Brillat-Savarin, a typical representative of the romantic age of French gastronomy, recognized distinctive ingredients of French identity: the supremacy of French cuisine and a unique French savoir vivre connected with the restaurant. What is lost to the modern reader of this tale is how strange and wonderful this new “battlefield”--the restaurant--once was. In her award-winning work, Rebecca L. Spang reminds us that the existence of the restaurant is such a natural part of modern life that it has largely become banal. With writing that is witty and engaging, Spang seeks to explain the historic process that has turned the once exotic restaurant into its now ubiquitous, modern institution. This pioneering work re-writes the established historical canon on cuisine, dining, and gastronomy by examining the varied social and cultural constructs that have cloaked the oddity of the restaurant in natural attire. No longer must we be content, for example, with the tired tale of the restaurant’s genesis with dispossessed chefs, cast out of aristocratic kitchens by the French Revolution, scurrying to fill new bellies in post-revolutionary Paris. Spang demonstrates that the restaurant was something to be consumed, a healthy consommé, before it actually became a place to consume. This highly original work thus marks a radical departure in a field of inquiry long dominated by antiquarians and food enthusiasts interested in lively dining anecdotes, pithy phrases by self-styled taste professionals, and the recovery of long-forgotten recipes.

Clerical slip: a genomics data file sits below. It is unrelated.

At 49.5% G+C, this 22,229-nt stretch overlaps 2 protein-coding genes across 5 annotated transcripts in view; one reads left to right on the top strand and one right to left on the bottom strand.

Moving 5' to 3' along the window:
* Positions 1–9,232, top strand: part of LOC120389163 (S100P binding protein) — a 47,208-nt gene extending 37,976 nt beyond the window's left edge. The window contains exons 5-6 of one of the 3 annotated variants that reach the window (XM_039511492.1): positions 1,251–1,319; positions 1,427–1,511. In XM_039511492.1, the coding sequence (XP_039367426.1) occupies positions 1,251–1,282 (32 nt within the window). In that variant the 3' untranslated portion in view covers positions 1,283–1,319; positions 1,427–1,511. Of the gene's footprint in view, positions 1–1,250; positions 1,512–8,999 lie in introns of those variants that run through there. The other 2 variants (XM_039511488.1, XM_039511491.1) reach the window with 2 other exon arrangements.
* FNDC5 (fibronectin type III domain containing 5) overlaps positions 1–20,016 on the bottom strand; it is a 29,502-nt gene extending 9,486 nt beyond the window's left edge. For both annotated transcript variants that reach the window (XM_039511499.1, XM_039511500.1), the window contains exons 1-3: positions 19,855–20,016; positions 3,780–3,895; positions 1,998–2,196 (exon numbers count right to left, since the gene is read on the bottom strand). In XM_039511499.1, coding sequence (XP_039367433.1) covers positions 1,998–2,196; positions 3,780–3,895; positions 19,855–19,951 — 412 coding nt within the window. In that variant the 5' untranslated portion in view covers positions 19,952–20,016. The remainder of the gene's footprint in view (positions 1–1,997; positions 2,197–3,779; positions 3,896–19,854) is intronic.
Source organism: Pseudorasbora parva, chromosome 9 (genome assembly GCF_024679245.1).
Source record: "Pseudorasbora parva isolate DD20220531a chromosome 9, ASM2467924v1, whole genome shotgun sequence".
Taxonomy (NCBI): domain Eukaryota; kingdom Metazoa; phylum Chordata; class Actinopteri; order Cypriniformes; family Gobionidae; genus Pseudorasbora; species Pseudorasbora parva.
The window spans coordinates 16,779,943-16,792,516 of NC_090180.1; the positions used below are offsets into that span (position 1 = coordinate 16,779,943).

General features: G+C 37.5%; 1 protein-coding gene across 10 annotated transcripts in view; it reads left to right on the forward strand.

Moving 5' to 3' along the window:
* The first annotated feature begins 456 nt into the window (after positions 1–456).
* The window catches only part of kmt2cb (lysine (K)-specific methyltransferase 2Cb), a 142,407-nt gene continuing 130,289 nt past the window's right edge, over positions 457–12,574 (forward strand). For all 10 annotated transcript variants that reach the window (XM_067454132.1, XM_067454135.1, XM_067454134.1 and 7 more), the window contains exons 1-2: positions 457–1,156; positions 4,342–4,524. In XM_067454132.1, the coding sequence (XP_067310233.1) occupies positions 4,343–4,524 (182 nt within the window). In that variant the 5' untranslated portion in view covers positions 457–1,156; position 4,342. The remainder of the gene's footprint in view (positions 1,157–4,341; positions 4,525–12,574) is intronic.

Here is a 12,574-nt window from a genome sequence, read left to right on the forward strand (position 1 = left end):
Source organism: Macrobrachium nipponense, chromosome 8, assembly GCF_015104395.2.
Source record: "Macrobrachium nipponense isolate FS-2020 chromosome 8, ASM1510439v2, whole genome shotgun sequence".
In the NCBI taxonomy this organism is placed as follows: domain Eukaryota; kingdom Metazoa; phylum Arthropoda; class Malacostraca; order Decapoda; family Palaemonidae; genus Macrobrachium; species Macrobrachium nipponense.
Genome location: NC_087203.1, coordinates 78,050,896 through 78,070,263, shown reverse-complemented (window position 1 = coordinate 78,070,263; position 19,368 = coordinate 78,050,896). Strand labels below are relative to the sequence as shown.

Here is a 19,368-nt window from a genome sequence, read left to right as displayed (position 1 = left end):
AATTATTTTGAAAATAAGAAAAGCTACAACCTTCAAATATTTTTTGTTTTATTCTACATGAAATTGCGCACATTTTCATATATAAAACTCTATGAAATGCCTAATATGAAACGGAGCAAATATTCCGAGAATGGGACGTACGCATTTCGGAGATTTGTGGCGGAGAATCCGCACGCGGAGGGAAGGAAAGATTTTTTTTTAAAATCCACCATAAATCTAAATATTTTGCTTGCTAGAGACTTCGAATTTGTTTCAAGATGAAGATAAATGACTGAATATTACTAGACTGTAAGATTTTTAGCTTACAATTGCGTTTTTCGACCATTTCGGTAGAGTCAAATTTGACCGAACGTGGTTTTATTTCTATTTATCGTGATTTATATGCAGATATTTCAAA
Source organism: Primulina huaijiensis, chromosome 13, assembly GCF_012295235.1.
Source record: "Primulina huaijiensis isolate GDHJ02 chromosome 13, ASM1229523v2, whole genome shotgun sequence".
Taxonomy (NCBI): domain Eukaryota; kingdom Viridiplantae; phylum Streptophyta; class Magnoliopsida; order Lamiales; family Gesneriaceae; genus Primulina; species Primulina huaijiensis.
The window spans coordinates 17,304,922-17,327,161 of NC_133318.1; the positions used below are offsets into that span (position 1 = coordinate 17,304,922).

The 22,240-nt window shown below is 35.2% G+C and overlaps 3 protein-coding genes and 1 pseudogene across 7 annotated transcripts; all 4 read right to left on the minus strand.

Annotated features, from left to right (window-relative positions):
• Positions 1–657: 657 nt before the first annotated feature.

Spang is not the first to note France’s special relationship to food and dining. There has been abundant work, beginning with the Annales school, on alimentation and concrete food practices. One of the most notable early works on sites of consumption was Mangeur du XIXe siècle by philosopher-historian Jean-Paul Aron. In this 1974 work, Aron proposed to offer a social history of the Parisian restaurant. Making use of rich anecdotal history, such as the excerpt cited above, Aron’s account reflected the views of the nineteenth-century gastronomic society of chefs and articulate French gastronomes. His work provided new information about the culinary arts and did much to prod historians to re-examine the gastronomic literature so coveted by food enthusiasts and scorned by scholars. As Spang correctly points out, the work of Aron and others that followed provided astute insights into gastronomic society but, in the final analysis, offered little more than historical guidebooks to long vanished restaurants. Restaurants were “reduced to a frame around intrinsically valuable works of culinary art.” Indeed, the French restaurant was so encrusted with myths of national genius that few scrutinized the historic evolution of the unique culinary theater that emerged in the decades straddling the French Revolution. “Past histories of French dining,” as Spang notes in her introduction, often treat the restaurant “largely as an icon of French gastronomic genius or as a major factor in the consolidation of the nation’s ‘culinary patrimony'” (p. 6).